• place emphasis on our communities in greatest need such as Weymouth and Portland, whilst recognising that inequalities exist in all the communities across Dorset

Overall life expectancy for men and women in Dorset is higher than the England average. There is local variation, of 11.4 years for men and 16.4 years for women between the most and least deprived areas.

Healthy life expectancy, based on how long people are expected to live in self reported good health, is higher for men and women in Dorset than the England average. Overall, the time between healthy life expectancy and overall life expectancy is 16.9 years for men and 17.6 years for women.

12.8% of children in Dorset live in low income households. This ranges from 2.3% in Lower Tarrants to 46% in Underhill ward.

Dorset averages 47,000 emergency hospital admissions each year. The standardised admissions ratio (England is 100, above 100 indicates higher than average) ranges from 68 in Lyme Regis and Charmouth to 134 in Grange.


Promoting healthy lives

Priority two - set priorities to accelerate work promoting healthy lives and wellbeing

The board's intention was to set annual themes for promoting healthy lives. Due to COVID-19 we have decided for the remainder of the strategy period to focus on physical activity to ensure more time to embed plans and make an impact.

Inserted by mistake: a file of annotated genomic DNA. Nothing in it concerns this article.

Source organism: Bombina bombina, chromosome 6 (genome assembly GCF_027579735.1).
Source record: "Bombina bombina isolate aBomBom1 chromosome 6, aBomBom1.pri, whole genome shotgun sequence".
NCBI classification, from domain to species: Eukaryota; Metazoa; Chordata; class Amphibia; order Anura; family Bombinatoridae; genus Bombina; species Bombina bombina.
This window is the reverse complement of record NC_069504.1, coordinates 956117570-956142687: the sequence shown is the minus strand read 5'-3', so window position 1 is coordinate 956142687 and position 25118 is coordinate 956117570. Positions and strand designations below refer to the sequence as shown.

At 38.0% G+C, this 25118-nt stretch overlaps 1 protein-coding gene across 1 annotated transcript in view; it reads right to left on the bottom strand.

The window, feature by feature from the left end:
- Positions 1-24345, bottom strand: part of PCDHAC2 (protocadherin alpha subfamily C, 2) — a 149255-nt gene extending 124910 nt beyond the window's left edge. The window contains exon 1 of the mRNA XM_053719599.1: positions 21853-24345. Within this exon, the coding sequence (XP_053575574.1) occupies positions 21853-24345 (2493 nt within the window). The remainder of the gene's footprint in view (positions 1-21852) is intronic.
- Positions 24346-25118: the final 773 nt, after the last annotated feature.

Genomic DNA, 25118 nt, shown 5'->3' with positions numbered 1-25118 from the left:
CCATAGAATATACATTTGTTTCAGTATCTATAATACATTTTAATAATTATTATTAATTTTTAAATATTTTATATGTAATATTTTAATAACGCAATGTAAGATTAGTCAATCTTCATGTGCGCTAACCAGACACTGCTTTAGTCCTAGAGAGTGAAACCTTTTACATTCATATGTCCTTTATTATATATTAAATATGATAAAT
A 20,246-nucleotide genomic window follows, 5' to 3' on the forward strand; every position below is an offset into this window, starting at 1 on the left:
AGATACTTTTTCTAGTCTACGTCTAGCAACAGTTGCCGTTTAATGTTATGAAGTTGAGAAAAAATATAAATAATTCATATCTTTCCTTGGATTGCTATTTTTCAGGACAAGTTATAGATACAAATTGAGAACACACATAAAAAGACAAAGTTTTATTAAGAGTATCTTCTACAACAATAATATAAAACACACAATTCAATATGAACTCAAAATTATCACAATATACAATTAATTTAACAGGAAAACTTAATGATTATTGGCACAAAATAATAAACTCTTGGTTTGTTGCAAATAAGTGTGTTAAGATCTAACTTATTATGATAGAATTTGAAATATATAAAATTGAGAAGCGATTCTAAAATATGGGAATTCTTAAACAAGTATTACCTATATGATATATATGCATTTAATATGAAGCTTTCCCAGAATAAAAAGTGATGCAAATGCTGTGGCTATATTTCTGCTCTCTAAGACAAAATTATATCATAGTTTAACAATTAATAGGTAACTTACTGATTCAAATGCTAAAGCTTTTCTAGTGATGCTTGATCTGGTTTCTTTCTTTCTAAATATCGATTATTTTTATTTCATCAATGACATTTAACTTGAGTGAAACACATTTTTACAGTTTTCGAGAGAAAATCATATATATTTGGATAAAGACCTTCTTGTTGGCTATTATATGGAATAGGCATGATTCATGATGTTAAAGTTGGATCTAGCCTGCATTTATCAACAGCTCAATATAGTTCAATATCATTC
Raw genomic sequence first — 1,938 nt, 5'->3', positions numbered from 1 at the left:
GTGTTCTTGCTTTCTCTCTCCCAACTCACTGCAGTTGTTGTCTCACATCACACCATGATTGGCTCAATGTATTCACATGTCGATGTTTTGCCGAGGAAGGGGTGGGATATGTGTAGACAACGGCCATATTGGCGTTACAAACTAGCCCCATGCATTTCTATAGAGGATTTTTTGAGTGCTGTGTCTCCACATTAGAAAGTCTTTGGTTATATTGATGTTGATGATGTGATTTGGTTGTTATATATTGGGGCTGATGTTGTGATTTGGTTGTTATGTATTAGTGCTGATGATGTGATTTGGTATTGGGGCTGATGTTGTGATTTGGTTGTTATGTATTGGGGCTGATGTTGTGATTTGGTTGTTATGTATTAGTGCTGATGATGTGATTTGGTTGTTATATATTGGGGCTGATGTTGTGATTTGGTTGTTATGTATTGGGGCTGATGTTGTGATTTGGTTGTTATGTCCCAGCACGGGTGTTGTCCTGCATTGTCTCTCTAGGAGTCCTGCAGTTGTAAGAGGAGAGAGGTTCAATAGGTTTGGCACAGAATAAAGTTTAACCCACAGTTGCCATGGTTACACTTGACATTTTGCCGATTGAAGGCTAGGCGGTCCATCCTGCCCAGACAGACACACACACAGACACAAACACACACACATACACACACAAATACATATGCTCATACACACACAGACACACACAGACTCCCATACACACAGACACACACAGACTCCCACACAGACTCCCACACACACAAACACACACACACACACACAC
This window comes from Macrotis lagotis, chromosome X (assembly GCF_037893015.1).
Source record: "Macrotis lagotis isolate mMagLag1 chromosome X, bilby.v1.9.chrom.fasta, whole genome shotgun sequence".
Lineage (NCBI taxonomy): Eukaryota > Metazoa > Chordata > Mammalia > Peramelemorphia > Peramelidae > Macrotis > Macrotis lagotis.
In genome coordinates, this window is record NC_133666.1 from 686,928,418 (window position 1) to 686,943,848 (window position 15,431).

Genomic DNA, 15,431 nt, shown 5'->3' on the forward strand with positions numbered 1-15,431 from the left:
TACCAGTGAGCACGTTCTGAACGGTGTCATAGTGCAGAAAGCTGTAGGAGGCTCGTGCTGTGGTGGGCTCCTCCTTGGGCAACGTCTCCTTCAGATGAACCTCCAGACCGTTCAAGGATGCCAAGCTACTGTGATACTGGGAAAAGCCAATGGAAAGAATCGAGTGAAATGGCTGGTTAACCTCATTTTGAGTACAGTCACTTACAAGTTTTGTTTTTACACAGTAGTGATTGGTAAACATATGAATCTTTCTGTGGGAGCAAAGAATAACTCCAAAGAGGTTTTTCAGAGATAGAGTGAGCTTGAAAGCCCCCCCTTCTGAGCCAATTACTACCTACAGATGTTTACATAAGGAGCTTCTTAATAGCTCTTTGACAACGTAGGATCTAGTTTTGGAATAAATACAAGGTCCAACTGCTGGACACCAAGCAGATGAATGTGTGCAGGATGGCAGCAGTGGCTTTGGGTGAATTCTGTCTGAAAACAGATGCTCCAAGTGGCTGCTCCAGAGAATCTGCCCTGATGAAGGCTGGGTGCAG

We will:

  • learn from best practice
  • develop a programme of engagement to gain commitment to actions
  • evaluate impacts over time

Our key theme is physical activity.

"If exercise were a pill, it would be one of the most cost-effective drugs ever invented," says Dr Nick Cavill, a health promotion consultant.

Over 320,000 people across the county of Dorset have at least one long term health condition. We know that people with long term health conditions are twice as likely to be inactive.

The cost of inactivity to NHS Dorset Clinical Commissioning Group is estimated to be £6.5 million per year.

Due to COVID-19, there has been significant disruption in the physical activity behaviours of adults and children in England. Emerging data is showing a decline in activity levels related to changes to patterns of behaviour. The number of adults in Dorset who are inactive has risen by 5,000 and the number of inactive children and young people has rise by 26,000 as a result of the pandemic.


Support and challenge

Priority three - provide governance and support to our partners, prioritising the delivery of key partnership outcomes

We will work with partners to:

  • improve outcomes for children, young people and young adults who have special educational needs and disabilities (SEND)
  • promote effective safeguarding arrangements for children and vulnerable adults